# Help: Proving the tending of an integral

1. Mar 3, 2008

### Beowulf2007

1. The problem statement, all variables and given/known data

Given the integral $$f(t) = \int_{t}^{2t} e^{-x^2} dx$$

How do I then prove that f(t) = 0 if t tends to infinity?

2. Relevant equations

3. The attempt at a solution

I can that if I make t goes from minus infinity to zero, then the limit will tend to 1, but when making it tend to infinity then I get a limit which is zero.

But this cannot be proof enough can it?

Cheers,
Beowulf.

2. Mar 3, 2008

### HallsofIvy

Staff Emeritus
Well, it might be! How do you "get a limit which is zero"?

I would be inclined to use the "integral mean value theorem":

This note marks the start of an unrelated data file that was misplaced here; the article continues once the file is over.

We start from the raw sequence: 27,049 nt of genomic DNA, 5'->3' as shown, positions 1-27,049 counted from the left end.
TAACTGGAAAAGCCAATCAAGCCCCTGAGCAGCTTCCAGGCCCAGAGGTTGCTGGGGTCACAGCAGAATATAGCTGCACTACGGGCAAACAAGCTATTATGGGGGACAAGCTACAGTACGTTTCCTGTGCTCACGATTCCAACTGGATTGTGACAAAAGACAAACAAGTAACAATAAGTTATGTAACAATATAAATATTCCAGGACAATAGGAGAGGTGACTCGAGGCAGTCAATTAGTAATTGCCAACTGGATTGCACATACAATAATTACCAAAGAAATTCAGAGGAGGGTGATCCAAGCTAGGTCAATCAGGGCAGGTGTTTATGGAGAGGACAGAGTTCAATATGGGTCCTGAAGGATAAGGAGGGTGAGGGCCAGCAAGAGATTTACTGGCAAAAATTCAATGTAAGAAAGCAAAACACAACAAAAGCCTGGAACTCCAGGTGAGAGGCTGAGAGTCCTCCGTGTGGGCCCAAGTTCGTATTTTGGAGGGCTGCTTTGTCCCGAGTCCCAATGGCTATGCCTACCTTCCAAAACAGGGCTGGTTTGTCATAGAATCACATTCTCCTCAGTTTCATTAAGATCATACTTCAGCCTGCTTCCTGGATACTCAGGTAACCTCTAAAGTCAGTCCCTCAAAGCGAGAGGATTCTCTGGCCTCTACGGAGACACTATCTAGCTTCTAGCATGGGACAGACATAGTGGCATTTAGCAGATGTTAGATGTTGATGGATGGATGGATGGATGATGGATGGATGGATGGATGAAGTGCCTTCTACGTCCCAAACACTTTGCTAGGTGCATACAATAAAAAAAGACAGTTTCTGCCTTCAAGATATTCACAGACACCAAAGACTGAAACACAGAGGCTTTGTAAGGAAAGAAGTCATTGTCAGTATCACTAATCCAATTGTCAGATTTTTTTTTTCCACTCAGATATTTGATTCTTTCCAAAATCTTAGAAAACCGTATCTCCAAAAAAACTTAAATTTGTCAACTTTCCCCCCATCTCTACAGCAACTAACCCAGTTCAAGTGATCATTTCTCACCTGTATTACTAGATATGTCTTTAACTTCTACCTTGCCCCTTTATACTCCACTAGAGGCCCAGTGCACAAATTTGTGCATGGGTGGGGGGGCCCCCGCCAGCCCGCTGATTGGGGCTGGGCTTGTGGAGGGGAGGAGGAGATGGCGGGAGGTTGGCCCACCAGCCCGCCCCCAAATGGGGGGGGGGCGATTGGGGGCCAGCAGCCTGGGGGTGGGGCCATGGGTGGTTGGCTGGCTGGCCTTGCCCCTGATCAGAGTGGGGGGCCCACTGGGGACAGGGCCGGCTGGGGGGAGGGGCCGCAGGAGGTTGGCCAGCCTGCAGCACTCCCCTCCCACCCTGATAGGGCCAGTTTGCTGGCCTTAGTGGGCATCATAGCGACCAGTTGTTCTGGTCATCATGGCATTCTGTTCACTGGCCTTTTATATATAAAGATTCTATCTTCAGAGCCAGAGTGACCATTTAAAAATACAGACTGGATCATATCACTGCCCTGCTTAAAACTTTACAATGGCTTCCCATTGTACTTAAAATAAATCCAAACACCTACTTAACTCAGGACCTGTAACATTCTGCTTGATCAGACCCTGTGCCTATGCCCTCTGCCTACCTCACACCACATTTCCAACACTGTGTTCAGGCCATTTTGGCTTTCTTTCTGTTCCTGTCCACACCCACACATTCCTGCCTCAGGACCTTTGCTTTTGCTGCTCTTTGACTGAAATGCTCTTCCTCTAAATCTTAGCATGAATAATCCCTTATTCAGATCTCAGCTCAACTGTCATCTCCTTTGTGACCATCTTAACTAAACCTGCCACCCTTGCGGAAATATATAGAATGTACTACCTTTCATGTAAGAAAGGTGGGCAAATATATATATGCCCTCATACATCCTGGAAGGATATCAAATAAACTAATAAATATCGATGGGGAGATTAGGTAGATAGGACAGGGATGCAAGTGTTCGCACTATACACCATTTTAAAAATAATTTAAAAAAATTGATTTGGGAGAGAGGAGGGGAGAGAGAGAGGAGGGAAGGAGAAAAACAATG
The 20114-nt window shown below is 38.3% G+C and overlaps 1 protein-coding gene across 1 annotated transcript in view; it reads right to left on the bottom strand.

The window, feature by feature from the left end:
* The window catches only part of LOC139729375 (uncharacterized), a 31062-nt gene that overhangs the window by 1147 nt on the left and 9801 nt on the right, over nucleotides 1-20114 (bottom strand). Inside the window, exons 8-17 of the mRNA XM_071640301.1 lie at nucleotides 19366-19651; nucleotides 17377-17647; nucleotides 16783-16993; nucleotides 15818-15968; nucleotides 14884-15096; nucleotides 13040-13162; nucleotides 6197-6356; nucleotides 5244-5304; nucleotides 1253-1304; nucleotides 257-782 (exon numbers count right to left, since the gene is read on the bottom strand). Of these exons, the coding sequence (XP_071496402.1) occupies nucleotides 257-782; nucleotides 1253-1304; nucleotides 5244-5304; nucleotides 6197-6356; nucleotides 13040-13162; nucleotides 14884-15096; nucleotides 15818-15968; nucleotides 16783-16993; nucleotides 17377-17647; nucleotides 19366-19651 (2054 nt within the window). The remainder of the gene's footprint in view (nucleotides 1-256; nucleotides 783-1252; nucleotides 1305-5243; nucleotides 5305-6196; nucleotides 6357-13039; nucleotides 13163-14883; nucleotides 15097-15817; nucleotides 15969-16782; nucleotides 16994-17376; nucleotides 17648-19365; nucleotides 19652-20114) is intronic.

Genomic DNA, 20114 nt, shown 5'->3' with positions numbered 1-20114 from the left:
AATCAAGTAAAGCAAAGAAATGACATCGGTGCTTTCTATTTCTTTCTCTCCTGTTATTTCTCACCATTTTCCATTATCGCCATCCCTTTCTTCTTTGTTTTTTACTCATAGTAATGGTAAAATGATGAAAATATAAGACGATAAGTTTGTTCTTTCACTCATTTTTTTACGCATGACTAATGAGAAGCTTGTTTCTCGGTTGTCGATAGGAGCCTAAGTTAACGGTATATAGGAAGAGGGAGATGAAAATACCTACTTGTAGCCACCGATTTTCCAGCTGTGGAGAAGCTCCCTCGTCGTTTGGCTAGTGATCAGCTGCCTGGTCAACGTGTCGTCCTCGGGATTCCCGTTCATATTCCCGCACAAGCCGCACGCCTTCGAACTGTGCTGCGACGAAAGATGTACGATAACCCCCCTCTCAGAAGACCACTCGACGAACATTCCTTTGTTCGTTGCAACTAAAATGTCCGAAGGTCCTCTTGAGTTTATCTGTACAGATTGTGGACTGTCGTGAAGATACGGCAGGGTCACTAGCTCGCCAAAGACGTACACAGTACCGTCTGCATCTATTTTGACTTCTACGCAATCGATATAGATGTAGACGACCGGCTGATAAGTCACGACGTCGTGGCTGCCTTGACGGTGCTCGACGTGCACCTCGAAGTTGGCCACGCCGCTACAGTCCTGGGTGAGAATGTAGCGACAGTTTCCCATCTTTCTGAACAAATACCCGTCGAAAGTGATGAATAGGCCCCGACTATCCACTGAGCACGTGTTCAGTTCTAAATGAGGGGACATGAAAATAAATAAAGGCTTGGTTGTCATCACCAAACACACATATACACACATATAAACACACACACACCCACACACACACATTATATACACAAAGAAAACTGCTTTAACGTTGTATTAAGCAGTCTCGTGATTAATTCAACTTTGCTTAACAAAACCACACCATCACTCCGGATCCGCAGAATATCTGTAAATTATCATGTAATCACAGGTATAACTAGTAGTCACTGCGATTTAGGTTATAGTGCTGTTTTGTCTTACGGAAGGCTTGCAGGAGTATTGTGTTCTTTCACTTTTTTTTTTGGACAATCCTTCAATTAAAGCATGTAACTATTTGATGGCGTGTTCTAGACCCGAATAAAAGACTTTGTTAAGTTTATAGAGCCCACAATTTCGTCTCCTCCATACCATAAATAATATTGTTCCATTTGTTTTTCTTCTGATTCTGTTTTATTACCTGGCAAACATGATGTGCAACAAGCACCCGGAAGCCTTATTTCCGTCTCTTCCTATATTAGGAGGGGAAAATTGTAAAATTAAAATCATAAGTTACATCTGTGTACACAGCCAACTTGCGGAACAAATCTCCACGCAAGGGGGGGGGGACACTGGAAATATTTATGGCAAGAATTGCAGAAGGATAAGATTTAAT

"If f(x) is continuous on [a, b], then there is at least one number c in (a, b) for which
$$\int_a^b f(t)dt= f(c)(b-a)$$".

So
$$\int_t^{2t} e^{-x^2} dt= e^{-c^2}(2t- t)= te^{-c^2}$$
where c lies between t and 2t. The crucial point is that c> t so that, for t> 0,
$$0< te^{-c^2}< te^{-t^2}$$
Now, what is the limit of that as t goes to infinity?

3. Mar 3, 2008

### Beowulf2007

Hi

Then limit must be

$$\mathop{\lim} \limits_{t \to \infty} te^{-t^2} = 0$$, then assuming this is true then f(x1) an f(x2) then tend to the same limit since f is continious (by the mvt), and therefore
the integral f(t) -> 0, then t tends to infinity?

q.e.d.

Cheers,